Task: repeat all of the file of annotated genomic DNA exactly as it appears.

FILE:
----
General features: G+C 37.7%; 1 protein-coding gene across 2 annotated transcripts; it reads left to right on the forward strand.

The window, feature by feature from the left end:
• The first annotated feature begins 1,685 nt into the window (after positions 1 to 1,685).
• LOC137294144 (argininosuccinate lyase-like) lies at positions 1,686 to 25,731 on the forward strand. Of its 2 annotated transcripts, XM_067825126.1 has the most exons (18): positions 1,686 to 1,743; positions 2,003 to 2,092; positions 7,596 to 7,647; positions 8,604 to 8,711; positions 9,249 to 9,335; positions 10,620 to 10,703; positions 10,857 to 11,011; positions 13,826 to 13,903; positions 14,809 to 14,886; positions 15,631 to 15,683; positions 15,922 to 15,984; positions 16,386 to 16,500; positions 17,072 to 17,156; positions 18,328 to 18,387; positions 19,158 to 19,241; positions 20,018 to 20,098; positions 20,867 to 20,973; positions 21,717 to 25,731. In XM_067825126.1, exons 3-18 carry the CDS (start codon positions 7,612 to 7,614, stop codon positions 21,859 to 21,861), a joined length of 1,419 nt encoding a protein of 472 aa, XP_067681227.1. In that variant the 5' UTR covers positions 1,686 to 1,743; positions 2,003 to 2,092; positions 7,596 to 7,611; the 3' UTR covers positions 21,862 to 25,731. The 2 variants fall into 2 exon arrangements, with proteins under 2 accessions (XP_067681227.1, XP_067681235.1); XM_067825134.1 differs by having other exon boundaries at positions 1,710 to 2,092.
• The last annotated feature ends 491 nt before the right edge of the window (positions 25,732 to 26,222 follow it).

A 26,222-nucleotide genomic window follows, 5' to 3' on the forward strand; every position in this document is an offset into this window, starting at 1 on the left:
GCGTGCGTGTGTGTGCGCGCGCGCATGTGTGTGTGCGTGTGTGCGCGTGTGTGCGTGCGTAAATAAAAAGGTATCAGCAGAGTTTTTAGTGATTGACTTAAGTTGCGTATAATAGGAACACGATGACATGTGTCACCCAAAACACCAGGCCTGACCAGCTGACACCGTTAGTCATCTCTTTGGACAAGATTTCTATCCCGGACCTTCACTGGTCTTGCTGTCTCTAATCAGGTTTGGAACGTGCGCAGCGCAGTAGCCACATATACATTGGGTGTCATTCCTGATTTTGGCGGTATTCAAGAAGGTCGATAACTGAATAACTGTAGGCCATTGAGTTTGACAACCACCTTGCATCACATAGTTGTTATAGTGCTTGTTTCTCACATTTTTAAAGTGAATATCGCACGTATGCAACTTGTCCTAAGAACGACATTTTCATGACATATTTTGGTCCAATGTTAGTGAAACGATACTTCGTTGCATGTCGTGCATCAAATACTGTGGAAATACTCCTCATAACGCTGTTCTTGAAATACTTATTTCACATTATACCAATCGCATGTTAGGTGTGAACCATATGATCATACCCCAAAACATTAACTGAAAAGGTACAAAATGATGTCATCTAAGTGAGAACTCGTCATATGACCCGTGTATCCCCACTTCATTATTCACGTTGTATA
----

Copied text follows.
General features: G+C 37.7%; 1 protein-coding gene across 2 annotated transcripts; it reads left to right on the forward strand.

The window, feature by feature from the left end:
• The first annotated feature begins 1,685 nt into the window (after positions 1 to 1,685).
• LOC137294144 (argininosuccinate lyase-like) lies at positions 1,686 to 25,731 on the forward strand. Of its 2 annotated transcripts, XM_067825126.1 has the most exons (18): positions 1,686 to 1,743; positions 2,003 to 2,092; positions 7,596 to 7,647; positions 8,604 to 8,711; positions 9,249 to 9,335; positions 10,620 to 10,703; positions 10,857 to 11,011; positions 13,826 to 13,903; positions 14,809 to 14,886; positions 15,631 to 15,683; positions 15,922 to 15,984; positions 16,386 to 16,500; positions 17,072 to 17,156; positions 18,328 to 18,387; positions 19,158 to 19,241; positions 20,018 to 20,098; positions 20,867 to 20,973; positions 21,717 to 25,731. In XM_067825126.1, exons 3-18 carry the CDS (start codon positions 7,612 to 7,614, stop codon positions 21,859 to 21,861), a joined length of 1,419 nt encoding a protein of 472 aa, XP_067681227.1. In that variant the 5' UTR covers positions 1,686 to 1,743; positions 2,003 to 2,092; positions 7,596 to 7,611; the 3' UTR covers positions 21,862 to 25,731. The 2 variants fall into 2 exon arrangements, with proteins under 2 accessions (XP_067681227.1, XP_067681235.1); XM_067825134.1 differs by having other exon boundaries at positions 1,710 to 2,092.
• The last annotated feature ends 491 nt before the right edge of the window (positions 25,732 to 26,222 follow it).

A 26,222-nucleotide genomic window follows, 5' to 3' on the forward strand; every position in this document is an offset into this window, starting at 1 on the left:
GCGTGCGTGTGTGTGCGCGCGCGCATGTGTGTGTGCGTGTGTGCGCGTGTGTGCGTGCGTAAATAAAAAGGTATCAGCAGAGTTTTTAGTGATTGACTTAAGTTGCGTATAATAGGAACACGATGACATGTGTCACCCAAAACACCAGGCCTGACCAGCTGACACCGTTAGTCATCTCTTTGGACAAGATTTCTATCCCGGACCTTCACTGGTCTTGCTGTCTCTAATCAGGTTTGGAACGTGCGCAGCGCAGTAGCCACATATACATTGGGTGTCATTCCTGATTTTGGCGGTATTCAAGAAGGTCGATAACTGAATAACTGTAGGCCATTGAGTTTGACAACCACCTTGCATCACATAGTTGTTATAGTGCTTGTTTCTCACATTTTTAAAGTGAATATCGCACGTATGCAACTTGTCCTAAGAACGACATTTTCATGACATATTTTGGTCCAATGTTAGTGAAACGATACTTCGTTGCATGTCGTGCATCAAATACTGTGGAAATACTCCTCATAACGCTGTTCTTGAAATACTTATTTCACATTATACCAATCGCATGTTAGGTGTGAACCATATGATCATACCCCAAAACATTAACTGAAAAGGTACAAAATGATGTCATCTAAGTGAGAACTCGTCATATGACCCGTGTATCCCCACTTCATTATTCACGTTGTATA